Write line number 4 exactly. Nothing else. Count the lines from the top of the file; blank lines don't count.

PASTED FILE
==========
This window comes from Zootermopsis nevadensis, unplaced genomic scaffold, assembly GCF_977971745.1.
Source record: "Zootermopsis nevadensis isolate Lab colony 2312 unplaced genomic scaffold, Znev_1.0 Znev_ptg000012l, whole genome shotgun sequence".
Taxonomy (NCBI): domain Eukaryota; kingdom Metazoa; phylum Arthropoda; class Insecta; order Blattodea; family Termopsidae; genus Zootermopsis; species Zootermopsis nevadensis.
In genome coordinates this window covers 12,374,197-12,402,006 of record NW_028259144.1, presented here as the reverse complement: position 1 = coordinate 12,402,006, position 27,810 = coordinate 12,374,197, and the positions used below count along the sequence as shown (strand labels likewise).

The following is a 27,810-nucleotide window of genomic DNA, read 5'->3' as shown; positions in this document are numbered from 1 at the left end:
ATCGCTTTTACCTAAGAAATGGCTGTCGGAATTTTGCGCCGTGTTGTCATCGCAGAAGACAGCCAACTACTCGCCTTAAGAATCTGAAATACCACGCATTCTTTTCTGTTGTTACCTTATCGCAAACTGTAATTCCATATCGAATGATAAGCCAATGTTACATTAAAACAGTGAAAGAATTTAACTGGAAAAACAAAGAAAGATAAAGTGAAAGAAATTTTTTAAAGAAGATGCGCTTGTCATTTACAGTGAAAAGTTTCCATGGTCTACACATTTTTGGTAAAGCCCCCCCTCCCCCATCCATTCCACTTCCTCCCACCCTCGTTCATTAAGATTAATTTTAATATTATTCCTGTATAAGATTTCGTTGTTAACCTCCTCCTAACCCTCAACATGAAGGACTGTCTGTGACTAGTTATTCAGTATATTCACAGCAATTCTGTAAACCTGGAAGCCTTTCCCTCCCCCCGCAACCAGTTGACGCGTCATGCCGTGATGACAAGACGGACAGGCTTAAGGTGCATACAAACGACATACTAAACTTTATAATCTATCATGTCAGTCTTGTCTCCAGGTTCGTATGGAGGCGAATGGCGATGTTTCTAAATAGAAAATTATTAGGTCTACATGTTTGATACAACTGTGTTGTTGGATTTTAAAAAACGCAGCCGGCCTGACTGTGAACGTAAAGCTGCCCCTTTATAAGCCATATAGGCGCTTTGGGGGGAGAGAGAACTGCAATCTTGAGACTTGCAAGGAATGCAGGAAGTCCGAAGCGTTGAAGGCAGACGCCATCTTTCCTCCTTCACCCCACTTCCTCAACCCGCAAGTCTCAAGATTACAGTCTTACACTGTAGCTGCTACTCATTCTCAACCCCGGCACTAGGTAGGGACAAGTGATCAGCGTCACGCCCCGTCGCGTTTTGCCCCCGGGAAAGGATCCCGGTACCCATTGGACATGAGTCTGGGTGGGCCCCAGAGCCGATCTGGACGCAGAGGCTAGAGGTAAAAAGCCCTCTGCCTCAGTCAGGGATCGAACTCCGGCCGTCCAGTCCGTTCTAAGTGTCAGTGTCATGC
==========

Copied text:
In genome coordinates this window covers 12,374,197-12,402,006 of record NW_028259144.1, presented here as the reverse complement: position 1 = coordinate 12,402,006, position 27,810 = coordinate 12,374,197, and the positions used below count along the sequence as shown (strand labels likewise).